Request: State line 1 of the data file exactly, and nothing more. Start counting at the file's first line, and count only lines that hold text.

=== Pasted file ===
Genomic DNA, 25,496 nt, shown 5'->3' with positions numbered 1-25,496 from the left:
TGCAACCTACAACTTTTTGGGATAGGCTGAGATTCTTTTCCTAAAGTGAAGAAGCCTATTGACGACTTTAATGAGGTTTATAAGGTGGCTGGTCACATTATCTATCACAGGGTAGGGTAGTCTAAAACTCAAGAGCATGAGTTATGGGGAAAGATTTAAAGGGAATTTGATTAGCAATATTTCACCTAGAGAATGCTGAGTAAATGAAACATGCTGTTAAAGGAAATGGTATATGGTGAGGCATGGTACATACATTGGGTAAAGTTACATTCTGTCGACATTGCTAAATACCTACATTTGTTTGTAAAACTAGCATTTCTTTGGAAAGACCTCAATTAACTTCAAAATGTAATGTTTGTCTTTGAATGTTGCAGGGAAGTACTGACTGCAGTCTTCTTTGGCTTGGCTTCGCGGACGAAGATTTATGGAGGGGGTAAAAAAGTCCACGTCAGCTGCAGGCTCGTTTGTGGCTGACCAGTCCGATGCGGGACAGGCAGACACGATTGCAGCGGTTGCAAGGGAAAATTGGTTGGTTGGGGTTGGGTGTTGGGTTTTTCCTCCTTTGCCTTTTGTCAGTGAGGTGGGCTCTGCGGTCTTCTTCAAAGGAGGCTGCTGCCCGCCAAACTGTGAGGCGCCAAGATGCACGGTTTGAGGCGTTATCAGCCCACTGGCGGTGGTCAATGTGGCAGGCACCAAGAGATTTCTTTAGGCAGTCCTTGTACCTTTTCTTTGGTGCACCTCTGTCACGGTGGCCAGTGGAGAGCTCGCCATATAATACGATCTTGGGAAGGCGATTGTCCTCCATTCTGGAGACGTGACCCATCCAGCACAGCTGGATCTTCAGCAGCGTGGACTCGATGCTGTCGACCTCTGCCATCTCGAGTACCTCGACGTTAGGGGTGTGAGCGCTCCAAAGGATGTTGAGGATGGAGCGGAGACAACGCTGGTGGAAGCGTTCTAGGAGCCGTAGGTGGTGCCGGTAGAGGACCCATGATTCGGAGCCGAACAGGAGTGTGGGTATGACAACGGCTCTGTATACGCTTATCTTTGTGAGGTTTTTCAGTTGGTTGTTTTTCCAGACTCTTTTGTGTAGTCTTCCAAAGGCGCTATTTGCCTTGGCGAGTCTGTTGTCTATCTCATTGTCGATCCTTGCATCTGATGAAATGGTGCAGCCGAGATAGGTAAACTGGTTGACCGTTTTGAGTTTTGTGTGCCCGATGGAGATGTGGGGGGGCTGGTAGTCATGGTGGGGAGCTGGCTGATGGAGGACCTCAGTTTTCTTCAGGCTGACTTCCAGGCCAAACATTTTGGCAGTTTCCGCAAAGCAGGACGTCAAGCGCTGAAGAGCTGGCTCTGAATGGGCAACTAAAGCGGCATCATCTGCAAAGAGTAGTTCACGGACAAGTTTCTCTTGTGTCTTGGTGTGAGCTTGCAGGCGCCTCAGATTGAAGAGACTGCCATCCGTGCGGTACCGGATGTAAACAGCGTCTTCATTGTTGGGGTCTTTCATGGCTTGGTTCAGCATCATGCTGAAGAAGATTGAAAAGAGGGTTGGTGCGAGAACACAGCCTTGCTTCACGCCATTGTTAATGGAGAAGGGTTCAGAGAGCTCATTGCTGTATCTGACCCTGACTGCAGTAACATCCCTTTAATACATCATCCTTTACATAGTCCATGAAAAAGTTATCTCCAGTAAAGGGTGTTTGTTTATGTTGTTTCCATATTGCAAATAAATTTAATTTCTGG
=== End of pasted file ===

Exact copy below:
Genomic DNA, 25,496 nt, shown 5'->3' with positions numbered 1-25,496 from the left: